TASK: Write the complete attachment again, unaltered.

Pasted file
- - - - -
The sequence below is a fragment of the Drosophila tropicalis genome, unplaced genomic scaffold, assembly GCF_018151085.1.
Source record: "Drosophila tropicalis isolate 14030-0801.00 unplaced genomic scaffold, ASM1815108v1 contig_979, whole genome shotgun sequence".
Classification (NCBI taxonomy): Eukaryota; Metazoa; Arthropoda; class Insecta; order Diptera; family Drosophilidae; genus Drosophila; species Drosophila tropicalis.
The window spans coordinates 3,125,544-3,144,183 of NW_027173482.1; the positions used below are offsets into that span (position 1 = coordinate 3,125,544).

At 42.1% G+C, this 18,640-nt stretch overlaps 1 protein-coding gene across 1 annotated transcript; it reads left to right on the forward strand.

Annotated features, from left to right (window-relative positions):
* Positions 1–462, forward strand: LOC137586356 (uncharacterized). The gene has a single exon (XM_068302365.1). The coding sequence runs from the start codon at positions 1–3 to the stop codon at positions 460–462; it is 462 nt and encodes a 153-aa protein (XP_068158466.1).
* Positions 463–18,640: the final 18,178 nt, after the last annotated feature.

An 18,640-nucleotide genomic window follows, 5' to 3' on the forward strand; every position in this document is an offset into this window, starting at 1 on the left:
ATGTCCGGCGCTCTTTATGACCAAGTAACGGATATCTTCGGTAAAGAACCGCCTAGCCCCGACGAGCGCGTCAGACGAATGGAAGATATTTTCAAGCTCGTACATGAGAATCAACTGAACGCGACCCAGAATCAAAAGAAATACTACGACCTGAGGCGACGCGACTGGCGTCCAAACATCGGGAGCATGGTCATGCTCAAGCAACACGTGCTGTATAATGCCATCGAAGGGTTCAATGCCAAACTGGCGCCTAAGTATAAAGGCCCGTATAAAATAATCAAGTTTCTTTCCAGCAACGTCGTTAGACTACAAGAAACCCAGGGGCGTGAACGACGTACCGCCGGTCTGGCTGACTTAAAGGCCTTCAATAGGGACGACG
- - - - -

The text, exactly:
The sequence below is a fragment of the Drosophila tropicalis genome, unplaced genomic scaffold, assembly GCF_018151085.1.
Source record: "Drosophila tropicalis isolate 14030-0801.00 unplaced genomic scaffold, ASM1815108v1 contig_979, whole genome shotgun sequence".
Classification (NCBI taxonomy): Eukaryota; Metazoa; Arthropoda; class Insecta; order Diptera; family Drosophilidae; genus Drosophila; species Drosophila tropicalis.
The window spans coordinates 3,125,544-3,144,183 of NW_027173482.1; the positions used below are offsets into that span (position 1 = coordinate 3,125,544).

At 42.1% G+C, this 18,640-nt stretch overlaps 1 protein-coding gene across 1 annotated transcript; it reads left to right on the forward strand.

Annotated features, from left to right (window-relative positions):
* Positions 1–462, forward strand: LOC137586356 (uncharacterized). The gene has a single exon (XM_068302365.1). The coding sequence runs from the start codon at positions 1–3 to the stop codon at positions 460–462; it is 462 nt and encodes a 153-aa protein (XP_068158466.1).
* Positions 463–18,640: the final 18,178 nt, after the last annotated feature.

An 18,640-nucleotide genomic window follows, 5' to 3' on the forward strand; every position in this document is an offset into this window, starting at 1 on the left:
ATGTCCGGCGCTCTTTATGACCAAGTAACGGATATCTTCGGTAAAGAACCGCCTAGCCCCGACGAGCGCGTCAGACGAATGGAAGATATTTTCAAGCTCGTACATGAGAATCAACTGAACGCGACCCAGAATCAAAAGAAATACTACGACCTGAGGCGACGCGACTGGCGTCCAAACATCGGGAGCATGGTCATGCTCAAGCAACACGTGCTGTATAATGCCATCGAAGGGTTCAATGCCAAACTGGCGCCTAAGTATAAAGGCCCGTATAAAATAATCAAGTTTCTTTCCAGCAACGTCGTTAGACTACAAGAAACCCAGGGGCGTGAACGACGTACCGCCGGTCTGGCTGACTTAAAGGCCTTCAATAGGGACGACG